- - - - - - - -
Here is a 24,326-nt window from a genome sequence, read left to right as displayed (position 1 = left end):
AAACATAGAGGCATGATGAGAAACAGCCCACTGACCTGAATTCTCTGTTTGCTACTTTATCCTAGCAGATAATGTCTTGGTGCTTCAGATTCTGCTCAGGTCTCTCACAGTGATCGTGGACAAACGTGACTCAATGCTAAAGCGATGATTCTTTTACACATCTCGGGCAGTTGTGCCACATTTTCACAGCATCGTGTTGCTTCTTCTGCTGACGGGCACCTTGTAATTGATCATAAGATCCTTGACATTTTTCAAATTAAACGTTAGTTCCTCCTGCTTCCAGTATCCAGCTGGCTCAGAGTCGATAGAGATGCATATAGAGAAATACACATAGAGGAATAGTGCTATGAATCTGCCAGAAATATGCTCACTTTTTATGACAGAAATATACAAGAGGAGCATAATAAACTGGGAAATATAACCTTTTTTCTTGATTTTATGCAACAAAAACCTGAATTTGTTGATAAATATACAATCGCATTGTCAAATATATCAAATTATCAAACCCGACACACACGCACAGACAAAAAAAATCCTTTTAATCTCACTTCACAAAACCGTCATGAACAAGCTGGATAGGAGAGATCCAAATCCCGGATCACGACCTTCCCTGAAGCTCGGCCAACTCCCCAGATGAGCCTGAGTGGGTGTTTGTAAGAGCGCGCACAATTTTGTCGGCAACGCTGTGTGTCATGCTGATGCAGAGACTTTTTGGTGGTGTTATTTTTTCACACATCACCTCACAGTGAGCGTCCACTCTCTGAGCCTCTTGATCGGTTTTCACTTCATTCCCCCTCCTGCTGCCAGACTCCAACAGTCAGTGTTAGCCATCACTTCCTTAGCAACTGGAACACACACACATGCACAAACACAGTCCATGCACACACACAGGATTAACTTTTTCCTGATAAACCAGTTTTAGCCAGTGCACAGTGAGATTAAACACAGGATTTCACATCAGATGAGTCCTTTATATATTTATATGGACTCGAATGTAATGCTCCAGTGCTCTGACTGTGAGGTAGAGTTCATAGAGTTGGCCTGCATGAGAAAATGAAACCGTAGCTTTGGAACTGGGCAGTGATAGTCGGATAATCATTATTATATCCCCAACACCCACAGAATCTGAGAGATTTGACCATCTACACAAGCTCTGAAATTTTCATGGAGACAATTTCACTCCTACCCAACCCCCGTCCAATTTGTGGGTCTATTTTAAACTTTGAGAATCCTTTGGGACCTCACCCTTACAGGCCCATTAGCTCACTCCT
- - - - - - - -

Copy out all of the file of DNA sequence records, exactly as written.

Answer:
Here is a 24,326-nt window from a genome sequence, read left to right as displayed (position 1 = left end):
AAACATAGAGGCATGATGAGAAACAGCCCACTGACCTGAATTCTCTGTTTGCTACTTTATCCTAGCAGATAATGTCTTGGTGCTTCAGATTCTGCTCAGGTCTCTCACAGTGATCGTGGACAAACGTGACTCAATGCTAAAGCGATGATTCTTTTACACATCTCGGGCAGTTGTGCCACATTTTCACAGCATCGTGTTGCTTCTTCTGCTGACGGGCACCTTGTAATTGATCATAAGATCCTTGACATTTTTCAAATTAAACGTTAGTTCCTCCTGCTTCCAGTATCCAGCTGGCTCAGAGTCGATAGAGATGCATATAGAGAAATACACATAGAGGAATAGTGCTATGAATCTGCCAGAAATATGCTCACTTTTTATGACAGAAATATACAAGAGGAGCATAATAAACTGGGAAATATAACCTTTTTTCTTGATTTTATGCAACAAAAACCTGAATTTGTTGATAAATATACAATCGCATTGTCAAATATATCAAATTATCAAACCCGACACACACGCACAGACAAAAAAAATCCTTTTAATCTCACTTCACAAAACCGTCATGAACAAGCTGGATAGGAGAGATCCAAATCCCGGATCACGACCTTCCCTGAAGCTCGGCCAACTCCCCAGATGAGCCTGAGTGGGTGTTTGTAAGAGCGCGCACAATTTTGTCGGCAACGCTGTGTGTCATGCTGATGCAGAGACTTTTTGGTGGTGTTATTTTTTCACACATCACCTCACAGTGAGCGTCCACTCTCTGAGCCTCTTGATCGGTTTTCACTTCATTCCCCCTCCTGCTGCCAGACTCCAACAGTCAGTGTTAGCCATCACTTCCTTAGCAACTGGAACACACACACATGCACAAACACAGTCCATGCACACACACAGGATTAACTTTTTCCTGATAAACCAGTTTTAGCCAGTGCACAGTGAGATTAAACACAGGATTTCACATCAGATGAGTCCTTTATATATTTATATGGACTCGAATGTAATGCTCCAGTGCTCTGACTGTGAGGTAGAGTTCATAGAGTTGGCCTGCATGAGAAAATGAAACCGTAGCTTTGGAACTGGGCAGTGATAGTCGGATAATCATTATTATATCCCCAACACCCACAGAATCTGAGAGATTTGACCATCTACACAAGCTCTGAAATTTTCATGGAGACAATTTCACTCCTACCCAACCCCCGTCCAATTTGTGGGTCTATTTTAAACTTTGAGAATCCTTTGGGACCTCACCCTTACAGGCCCATTAGCTCACTCCT